Jokhang Temple is home to several pure gold everlasting lamps, with the most significant one donated by the 10th Panchen Lama in 1985. This lamp, bearing his blessings and signature, symbolizes a prayer for world peace and the well-being of all beings, reflecting the temple’s spiritual aspirations.

The Jokhang Bell: A Resonant Heritage

Trisong Detsen offered the Jokhang Bell to the temple when he built the Wo Xiang Temple. People believe that Buddha’s disciple Maudgalyayana and Prince Gungu Choekyong used this bell to recite the Mani mantra for their mothers. This makes the bell a treasured and sacred item for believers.

Jokhang Temple also has a tapestry of Buddha Shakyamuni. Legend says Princess Wencheng herself embroidered it. There are also shoes that King Songtsen Gampo reportedly wore to bless people. Plus, the temple has a special wine vat made from materials from Han, India, Tibet, and Nepal. The Dharma King used it, showing the temple’s deep cultural and spiritual roots.

Jokhang Temple, through its remarkable collection of artifacts, murals, Thangkas, and sculptures, continues to stand as a beacon of Tibetan Buddhist faith, art, and history, inviting visitors to delve into the depths of its ancient and sacred lore.

King Songtsen Gampo: The Architect of Jokhang Temple and Tibet’s Unifier

King Songtsen Gampo, the visionary founder of the Jokhang Temple and the unifier of the Tibetan Empire, is a figure of monumental importance in Tibetan history. His reign, marked by the establishment of the first unified Tibetan state, the introduction of Buddhism, and the creation of the Tibetan script, set the foundation for the cultural and political development of Tibet. Marrying Princess Wencheng of the Tang Dynasty and Princess Bhrikuti of Nepal, he fostered strong diplomatic ties and brought Buddhist teachings and advancements in medicine, astronomy, and craftsmanship from China and Nepal to Tibet.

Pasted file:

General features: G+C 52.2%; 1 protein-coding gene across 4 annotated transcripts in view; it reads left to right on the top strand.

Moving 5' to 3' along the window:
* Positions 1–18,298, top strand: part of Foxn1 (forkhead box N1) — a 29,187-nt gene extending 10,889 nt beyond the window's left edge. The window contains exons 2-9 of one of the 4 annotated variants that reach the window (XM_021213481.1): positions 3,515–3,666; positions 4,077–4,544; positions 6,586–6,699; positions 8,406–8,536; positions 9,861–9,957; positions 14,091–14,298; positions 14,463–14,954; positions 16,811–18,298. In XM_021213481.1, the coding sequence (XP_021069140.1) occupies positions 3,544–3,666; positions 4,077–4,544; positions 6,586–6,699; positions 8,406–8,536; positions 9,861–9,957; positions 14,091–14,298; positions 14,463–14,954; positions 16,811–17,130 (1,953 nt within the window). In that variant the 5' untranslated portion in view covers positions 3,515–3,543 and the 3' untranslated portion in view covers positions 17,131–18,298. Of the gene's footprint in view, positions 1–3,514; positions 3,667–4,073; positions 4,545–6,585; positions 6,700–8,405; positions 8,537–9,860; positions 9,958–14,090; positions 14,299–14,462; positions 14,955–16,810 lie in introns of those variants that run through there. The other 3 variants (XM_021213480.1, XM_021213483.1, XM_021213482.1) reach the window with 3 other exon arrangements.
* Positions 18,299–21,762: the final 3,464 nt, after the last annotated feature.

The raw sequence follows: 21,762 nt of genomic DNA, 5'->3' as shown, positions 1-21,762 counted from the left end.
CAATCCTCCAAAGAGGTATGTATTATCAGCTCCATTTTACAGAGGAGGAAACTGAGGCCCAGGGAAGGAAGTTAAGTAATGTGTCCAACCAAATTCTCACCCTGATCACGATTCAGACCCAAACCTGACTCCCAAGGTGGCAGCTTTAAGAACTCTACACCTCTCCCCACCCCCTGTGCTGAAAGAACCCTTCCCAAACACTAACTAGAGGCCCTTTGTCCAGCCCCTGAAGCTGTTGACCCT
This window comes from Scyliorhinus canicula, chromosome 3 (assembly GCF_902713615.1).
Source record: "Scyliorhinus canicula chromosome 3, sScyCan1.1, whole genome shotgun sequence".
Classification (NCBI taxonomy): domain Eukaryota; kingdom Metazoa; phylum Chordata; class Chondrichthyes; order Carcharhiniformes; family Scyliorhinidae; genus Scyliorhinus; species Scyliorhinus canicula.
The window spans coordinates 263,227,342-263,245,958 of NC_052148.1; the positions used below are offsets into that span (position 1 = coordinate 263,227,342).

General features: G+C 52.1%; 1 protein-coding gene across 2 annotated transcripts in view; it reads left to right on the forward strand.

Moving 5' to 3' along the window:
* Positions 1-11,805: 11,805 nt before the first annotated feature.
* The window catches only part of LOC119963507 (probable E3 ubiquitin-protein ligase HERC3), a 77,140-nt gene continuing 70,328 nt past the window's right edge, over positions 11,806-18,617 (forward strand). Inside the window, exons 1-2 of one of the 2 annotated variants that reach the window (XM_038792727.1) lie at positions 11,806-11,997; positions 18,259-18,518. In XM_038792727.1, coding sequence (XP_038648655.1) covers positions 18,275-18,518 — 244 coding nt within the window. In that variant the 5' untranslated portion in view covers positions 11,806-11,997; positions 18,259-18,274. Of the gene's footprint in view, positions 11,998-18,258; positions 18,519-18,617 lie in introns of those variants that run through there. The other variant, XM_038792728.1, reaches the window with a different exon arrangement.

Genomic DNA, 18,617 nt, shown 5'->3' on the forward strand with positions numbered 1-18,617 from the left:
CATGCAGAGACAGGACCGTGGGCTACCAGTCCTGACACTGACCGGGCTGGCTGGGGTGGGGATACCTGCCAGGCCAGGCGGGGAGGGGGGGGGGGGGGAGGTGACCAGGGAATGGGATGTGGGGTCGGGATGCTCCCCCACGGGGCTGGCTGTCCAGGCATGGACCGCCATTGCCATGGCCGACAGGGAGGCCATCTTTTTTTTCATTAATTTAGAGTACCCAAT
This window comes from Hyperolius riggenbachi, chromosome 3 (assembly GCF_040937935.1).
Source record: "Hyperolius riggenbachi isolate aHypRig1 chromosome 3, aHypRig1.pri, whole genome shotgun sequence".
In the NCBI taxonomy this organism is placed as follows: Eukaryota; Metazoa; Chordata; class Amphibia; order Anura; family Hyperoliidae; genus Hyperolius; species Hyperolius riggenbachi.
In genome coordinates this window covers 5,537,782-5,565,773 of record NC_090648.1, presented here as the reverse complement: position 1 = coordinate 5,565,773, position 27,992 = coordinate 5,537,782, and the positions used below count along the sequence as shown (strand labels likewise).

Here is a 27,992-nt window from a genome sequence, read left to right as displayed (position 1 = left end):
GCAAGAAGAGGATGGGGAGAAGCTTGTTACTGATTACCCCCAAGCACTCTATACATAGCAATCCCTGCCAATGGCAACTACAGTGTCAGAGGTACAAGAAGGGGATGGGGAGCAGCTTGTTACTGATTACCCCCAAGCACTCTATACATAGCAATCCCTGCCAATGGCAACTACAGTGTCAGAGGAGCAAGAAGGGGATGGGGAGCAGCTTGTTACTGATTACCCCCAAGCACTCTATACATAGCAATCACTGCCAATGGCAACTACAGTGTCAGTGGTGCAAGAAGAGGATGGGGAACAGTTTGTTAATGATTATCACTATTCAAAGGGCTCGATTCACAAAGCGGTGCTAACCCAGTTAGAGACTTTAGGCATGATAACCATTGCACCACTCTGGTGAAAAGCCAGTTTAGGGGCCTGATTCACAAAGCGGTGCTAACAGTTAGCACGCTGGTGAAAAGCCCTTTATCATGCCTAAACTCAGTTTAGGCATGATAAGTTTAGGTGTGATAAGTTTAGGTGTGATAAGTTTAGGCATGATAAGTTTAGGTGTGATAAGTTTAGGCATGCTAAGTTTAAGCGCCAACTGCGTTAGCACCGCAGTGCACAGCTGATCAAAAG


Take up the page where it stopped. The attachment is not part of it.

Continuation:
Princess Bhrikuti: The Nepalese Influence on Tibetan Buddhism

Princess Bhrikuti, King Songtsen Gampo’s Nepalese queen, played a pivotal role in the spread of Buddhism in Tibet. Her arrival in Tibet with a statue of the young Shakyamuni Buddha and skilled artisans led to the construction of the Jokhang Temple, establishing a significant Buddhist site that continues to be revered today. Her contributions greatly influenced the religious landscape of Tibet, bringing Nepalese Buddhist traditions to the Tibetan plateau.

Exploring Jokhang Temple: Tips for Visitors

  • Photography Tips: The temple’s rooftop offers stunning views of the Potala Palace in the morning and the Jokhang Temple plaza bathed in the glow of the setting sun in the afternoon. Post-rain summers provide a unique opportunity to capture the temple amidst rainbows.
  • The Kora Path: Surrounding the main hall, the Kora path, lined with 380 prayer wheels, is a profound spiritual journey for the devout and an immersive experience for visitors. Walking clockwise and spinning the prayer wheels is a practice embraced by pilgrims to accumulate merit.
  • The Murals: Right at the entrance of the main hall, murals depicting the founding story of Jokhang Temple offer a glimpse into 7th-century Lhasa, King Songtsen Gampo, and Princess Wencheng. These artworks are essential for understanding the temple’s historical and cultural significance.

Jokhang Temple, through the legacies of King Songtsen Gampo and Princess Bhrikuti, remains a living testament to the synthesis of Nepalese, Chinese, and Tibetan cultures, standing as a central pillar in the study of Tibetan Buddhism and history.

About the author

The Tibetan Travel website's creator, hailing from Lhasa, is a cultural enthusiast. They promote responsible tourism, connecting the world to Tibet's beauty and heritage. Awards recognize their contribution.